Sunday, June 5, 2011

Cataloging the Herbaria of Europe

At OpenScientist we often think of Citizen Science as a recent phenomenon.  The web-based nature of many projects reinforces this notion...after all, it helps bring many people together and supports the "crowdsourcing" necessary for many projects to succeed.  But much of today's knowledge comes from previous generations of amateurs and collectors investigating the world on their own.  Their legacy exists not just in their discoveries, but in the collections themselves that live on and still have secrets to tell.

A prime example of this can be found in the Herbarium Collections scattered in museums across England.  The island has a wonderful tradition of citizen science dating back hundreds of years, with many wealthy gentlemen collecting botanical specimens for their private use.  All were tagged, sorted, and kept secure in collections that have passed down from generation to generation.  The information and samples are still available, but the cataloging is not.  So we need to help transfer these collections to the digital age where scientists can take further advantage of this historical treasure trove.  And that's where the Herbaria United team and the Herbaria@Home project come in.

This is a Transcription-type citizen science project for entering collector, collection date, and geographic data for the botanical samples scanned by the participating museums.  You don't need to identify the plants...this first step has already been done by the project staff.  But it's all the other data needed to fill out our knowledge about each piece.  Making the project even simpler is the series of drop-down options for each of the data fields.  So even if you have trouble reading the Victorian-era handwriting, you just need to get close and find the closest from those already entered by other users.  All this means that...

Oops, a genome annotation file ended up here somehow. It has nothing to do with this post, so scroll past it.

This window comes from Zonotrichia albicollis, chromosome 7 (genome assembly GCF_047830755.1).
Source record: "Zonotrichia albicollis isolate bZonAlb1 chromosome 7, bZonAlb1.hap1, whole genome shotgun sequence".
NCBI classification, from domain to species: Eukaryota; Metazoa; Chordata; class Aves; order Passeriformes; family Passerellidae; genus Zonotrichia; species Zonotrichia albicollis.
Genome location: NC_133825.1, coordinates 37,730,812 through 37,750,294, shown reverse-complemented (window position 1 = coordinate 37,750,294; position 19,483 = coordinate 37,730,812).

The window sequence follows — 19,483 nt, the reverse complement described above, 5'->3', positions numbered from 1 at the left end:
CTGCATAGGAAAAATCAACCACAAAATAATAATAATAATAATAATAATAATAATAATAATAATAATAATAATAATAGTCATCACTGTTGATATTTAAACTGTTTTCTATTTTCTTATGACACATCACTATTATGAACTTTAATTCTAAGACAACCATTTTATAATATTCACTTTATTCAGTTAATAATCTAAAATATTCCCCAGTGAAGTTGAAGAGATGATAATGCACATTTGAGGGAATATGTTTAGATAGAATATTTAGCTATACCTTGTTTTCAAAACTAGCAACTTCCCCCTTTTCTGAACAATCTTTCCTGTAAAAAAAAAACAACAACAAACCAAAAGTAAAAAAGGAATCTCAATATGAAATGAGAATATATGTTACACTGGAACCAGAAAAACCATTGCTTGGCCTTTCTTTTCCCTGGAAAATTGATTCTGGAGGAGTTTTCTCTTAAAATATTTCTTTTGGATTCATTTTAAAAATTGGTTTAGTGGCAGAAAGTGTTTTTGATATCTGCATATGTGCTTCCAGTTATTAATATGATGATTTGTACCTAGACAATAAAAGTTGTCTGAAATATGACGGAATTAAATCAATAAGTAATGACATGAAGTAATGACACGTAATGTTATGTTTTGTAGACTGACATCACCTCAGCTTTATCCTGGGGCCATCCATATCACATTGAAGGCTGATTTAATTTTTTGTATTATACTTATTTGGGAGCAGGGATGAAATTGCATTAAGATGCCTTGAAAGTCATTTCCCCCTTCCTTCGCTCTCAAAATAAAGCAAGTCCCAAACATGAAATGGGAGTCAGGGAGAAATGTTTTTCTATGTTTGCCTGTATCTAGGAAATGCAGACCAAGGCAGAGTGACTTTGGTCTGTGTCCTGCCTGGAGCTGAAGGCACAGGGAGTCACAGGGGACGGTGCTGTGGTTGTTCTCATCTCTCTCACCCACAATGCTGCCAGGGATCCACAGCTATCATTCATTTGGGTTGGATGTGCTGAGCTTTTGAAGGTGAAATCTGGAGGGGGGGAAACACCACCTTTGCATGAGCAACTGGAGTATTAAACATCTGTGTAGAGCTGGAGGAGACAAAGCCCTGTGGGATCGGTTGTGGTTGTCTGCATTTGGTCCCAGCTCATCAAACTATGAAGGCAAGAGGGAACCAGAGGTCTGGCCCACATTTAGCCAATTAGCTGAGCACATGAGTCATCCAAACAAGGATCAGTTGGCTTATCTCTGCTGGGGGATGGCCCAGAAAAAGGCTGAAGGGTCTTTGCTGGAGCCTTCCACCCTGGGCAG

Getting Started is Easy:
  1. Read all about the project on the Herbaria@Home web page and click on Herbaria@Home: Register.
  2. Watch the Introductory Videos and read the Tutorial Documentation for explanations on what the project aims to accomplish and the nitty-gritty of how to participate.
  3. Click on "My Sheets" to bring up five specimens to catalog.  You can also search for specimens by species if you have an interest in a particular plant type. 
  4. Click on one of you sheets and enter the requested data in the form fields.  Move the image around and zoom in on the collection tags to find all the necessary information.
  5. If you get stuck, note that writing is illegible and flag it for other users to help with.  The sheet will stay in your queue for cataloging while you move on to other items.  Once a fellow user finds the answer just go back to the previous sheet and record the answer.
That's all there is to it!  This will keep the information alive and available for new uses, such as understanding the increase/decrease of certain plants over time.  If you want to do even more though, Herbaria United can help you too.  Just pull up the data collected from users like you, or from other related data sets, and perform your own research.

But nothing can happen until this data has been digitized.  So help both past and future citizen scientists by signing up.  You'll be glad you did.

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